Broken leg The primary benefit ofdisability coverage, which most employees understand, is thepartial payment of income should a working person encounter acovered disabling event. (Photo: Shutterstock)

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Disability Insurance Awareness Month came to a close in May, butits messages are as relevant as ever. Theseriousness of those messages creates the opportunity—andresponsibility—for benefits managers and advisors to engage withemployers well ahead of open enrollment. Like May, open enrollmentwill arrive—and be over—all too soon.

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The reality is that one in four adults in the U.S. lives with adisability, and more than one in four of today’s 20-year-olds willbecome disabled before they reach retirement age. While people take disability leavefrom the workplace for a variety of reasons, the most commoncauses—depression, arthritis and other degenerative joint diseases,and lower back and neck strains—can happen to anyone and havepersisting impacts on individuals, their families and theiremployers. In fact, the Integrated Benefits Institute found thatillness-related lost productivity costs U.S. employers $530 billionper year due to almost 1.4 billion days of employee workabsence.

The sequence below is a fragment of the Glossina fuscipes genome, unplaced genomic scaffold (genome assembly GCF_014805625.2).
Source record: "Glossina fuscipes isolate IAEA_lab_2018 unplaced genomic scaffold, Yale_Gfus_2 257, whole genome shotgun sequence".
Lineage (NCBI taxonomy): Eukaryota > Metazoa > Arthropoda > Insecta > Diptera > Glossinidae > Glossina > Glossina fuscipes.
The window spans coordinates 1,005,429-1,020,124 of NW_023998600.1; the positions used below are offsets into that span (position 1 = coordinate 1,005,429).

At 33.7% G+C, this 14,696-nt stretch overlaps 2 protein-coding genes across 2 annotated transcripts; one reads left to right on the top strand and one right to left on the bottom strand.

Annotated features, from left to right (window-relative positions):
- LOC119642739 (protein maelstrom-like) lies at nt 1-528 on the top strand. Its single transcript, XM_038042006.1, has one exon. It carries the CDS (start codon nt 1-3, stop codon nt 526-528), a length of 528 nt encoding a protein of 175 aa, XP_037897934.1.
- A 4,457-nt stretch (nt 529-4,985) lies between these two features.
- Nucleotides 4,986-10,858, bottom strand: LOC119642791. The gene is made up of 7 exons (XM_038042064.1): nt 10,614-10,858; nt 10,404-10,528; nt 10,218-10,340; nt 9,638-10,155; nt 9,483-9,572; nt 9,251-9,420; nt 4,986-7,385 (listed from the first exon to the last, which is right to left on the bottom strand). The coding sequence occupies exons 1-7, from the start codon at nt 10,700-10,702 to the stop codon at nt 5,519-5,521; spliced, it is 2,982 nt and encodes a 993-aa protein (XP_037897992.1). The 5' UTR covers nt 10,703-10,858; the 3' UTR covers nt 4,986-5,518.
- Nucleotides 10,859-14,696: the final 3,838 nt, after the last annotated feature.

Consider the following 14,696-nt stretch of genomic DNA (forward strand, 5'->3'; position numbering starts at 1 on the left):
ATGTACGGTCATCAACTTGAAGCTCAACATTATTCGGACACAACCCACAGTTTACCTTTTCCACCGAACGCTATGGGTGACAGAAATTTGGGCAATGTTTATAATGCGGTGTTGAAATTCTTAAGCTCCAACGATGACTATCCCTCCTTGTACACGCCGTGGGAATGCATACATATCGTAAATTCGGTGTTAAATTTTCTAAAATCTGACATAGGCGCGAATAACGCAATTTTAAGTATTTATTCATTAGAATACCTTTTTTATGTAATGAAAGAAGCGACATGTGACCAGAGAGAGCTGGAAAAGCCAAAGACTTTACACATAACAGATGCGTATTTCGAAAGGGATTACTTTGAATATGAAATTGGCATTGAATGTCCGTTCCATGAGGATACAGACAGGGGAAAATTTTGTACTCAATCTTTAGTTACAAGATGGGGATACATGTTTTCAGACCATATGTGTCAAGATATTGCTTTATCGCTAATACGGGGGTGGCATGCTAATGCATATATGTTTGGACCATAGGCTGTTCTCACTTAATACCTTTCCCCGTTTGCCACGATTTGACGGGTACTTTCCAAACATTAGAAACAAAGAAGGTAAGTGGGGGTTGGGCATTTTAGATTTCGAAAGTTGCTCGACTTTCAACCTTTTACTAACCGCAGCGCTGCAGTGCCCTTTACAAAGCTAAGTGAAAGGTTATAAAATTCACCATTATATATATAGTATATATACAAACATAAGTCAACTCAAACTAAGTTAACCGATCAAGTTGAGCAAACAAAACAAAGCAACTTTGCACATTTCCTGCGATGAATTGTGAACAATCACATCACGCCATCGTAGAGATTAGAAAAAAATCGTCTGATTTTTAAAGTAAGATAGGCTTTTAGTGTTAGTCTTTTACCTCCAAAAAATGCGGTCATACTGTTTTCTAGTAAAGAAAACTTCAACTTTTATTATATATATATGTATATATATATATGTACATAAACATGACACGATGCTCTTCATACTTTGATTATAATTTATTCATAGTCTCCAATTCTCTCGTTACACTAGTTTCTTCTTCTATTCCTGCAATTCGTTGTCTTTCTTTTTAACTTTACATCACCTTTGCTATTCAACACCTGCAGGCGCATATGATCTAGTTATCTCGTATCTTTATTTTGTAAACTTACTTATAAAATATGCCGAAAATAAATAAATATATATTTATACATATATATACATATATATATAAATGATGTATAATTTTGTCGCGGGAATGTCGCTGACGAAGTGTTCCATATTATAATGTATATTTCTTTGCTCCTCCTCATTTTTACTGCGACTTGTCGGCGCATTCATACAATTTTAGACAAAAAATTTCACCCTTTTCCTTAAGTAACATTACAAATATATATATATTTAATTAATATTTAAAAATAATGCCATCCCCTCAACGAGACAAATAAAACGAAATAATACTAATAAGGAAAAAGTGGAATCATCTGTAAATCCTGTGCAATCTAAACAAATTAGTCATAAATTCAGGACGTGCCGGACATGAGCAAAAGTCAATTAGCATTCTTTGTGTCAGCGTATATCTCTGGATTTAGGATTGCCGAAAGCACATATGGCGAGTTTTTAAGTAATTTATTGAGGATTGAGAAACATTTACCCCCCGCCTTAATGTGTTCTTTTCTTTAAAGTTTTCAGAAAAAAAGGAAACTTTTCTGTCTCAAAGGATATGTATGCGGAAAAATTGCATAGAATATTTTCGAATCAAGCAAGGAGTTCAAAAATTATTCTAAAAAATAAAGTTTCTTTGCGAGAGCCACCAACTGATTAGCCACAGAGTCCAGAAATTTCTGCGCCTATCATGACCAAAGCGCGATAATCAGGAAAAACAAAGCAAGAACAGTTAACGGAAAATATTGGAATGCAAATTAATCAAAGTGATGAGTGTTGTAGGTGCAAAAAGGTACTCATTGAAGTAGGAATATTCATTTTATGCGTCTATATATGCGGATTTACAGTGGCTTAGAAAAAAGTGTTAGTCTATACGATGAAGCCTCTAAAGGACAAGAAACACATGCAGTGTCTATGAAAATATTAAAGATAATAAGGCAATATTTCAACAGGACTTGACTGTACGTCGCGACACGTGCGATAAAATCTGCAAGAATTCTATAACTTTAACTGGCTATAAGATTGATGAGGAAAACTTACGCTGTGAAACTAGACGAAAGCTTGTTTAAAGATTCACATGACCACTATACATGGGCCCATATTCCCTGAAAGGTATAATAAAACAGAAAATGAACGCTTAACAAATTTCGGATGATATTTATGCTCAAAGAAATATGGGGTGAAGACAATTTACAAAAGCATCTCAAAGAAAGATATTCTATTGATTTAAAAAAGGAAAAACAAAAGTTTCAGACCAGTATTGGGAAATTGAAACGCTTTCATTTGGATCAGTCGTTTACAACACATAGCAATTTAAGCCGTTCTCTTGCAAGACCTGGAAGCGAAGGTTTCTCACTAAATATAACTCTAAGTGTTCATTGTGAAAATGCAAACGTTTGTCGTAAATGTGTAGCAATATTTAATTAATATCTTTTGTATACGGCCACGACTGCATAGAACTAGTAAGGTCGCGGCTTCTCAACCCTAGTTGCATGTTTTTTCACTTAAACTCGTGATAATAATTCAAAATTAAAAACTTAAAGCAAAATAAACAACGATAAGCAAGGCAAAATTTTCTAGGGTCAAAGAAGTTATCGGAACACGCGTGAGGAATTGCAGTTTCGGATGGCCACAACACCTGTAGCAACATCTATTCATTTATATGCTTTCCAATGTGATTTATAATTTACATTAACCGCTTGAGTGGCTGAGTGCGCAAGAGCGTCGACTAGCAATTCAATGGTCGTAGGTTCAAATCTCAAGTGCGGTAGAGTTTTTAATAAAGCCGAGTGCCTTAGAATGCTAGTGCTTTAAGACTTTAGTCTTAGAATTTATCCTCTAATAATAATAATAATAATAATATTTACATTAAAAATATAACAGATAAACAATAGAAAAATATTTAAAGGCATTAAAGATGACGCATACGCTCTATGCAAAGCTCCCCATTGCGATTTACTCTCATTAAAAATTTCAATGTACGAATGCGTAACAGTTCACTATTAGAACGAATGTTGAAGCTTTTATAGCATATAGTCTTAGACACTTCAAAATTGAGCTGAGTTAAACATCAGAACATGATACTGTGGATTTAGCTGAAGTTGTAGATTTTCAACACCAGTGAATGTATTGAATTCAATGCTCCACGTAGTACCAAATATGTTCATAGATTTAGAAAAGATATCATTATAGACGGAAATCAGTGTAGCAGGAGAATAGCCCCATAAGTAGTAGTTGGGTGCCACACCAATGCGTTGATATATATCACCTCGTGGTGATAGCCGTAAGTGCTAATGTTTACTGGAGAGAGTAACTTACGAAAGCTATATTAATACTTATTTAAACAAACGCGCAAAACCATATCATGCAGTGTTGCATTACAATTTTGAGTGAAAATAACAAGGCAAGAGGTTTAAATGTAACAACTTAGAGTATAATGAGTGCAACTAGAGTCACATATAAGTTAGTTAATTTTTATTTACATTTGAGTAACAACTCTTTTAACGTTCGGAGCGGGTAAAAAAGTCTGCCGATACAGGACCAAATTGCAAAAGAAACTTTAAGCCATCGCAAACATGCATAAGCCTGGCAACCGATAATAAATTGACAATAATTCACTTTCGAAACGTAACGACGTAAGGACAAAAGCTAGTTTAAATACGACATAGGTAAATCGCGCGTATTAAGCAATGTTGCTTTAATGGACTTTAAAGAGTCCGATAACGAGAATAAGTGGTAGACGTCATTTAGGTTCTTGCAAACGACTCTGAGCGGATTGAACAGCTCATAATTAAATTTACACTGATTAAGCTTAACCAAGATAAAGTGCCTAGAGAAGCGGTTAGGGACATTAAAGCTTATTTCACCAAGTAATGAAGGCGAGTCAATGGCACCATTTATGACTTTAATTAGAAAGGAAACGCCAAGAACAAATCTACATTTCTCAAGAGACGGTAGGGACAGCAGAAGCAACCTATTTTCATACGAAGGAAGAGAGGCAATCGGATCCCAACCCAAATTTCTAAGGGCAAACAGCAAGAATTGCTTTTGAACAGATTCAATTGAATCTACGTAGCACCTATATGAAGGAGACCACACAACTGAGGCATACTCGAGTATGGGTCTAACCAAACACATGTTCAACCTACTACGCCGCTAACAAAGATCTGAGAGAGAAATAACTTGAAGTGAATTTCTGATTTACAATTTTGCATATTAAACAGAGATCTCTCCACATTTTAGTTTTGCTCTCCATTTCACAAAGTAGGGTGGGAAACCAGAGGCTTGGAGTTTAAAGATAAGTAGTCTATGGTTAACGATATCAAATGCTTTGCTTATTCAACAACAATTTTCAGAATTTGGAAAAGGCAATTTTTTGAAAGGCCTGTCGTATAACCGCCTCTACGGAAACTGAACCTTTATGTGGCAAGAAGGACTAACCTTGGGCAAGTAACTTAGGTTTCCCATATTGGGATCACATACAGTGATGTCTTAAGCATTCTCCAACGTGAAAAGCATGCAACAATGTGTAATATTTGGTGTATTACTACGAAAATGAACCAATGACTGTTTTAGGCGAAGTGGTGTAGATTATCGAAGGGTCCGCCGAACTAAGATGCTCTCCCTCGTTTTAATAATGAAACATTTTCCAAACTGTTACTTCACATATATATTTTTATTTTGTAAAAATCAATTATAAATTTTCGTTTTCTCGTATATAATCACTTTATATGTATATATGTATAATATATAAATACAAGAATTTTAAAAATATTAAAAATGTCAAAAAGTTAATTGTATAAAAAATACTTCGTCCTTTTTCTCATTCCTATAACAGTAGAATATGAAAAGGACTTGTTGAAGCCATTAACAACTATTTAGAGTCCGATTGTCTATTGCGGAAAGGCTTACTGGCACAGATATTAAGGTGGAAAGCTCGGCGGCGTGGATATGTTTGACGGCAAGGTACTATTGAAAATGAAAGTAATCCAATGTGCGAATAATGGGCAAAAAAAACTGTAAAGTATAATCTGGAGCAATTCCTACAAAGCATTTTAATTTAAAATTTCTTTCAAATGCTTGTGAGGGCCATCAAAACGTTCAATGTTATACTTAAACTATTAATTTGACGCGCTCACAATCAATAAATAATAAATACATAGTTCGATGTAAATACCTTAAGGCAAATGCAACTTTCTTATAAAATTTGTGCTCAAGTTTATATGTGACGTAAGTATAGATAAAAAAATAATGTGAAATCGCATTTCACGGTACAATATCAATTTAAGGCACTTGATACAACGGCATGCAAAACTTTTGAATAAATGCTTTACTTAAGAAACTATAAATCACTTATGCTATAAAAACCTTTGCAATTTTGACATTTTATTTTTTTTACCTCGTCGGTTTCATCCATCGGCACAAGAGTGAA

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Related: Taking “disability” out of disabilityinsurance

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Despite these statistics, many individuals who experience adisabling event are physically, emotionally and financiallyunprepared for it. Cigna recently commissioned the Cigna GroupDisability Study of 500 U.S. adults and found that among thosewithout disability coverage, 52 percent took more than two years torecover financially and half experienced depression. On top ofthat, 42 percent became financially dependent on family andfriends—about two times that of individuals with coverage—androughly one-third or more were extremely worried about theirability to pay living expenses.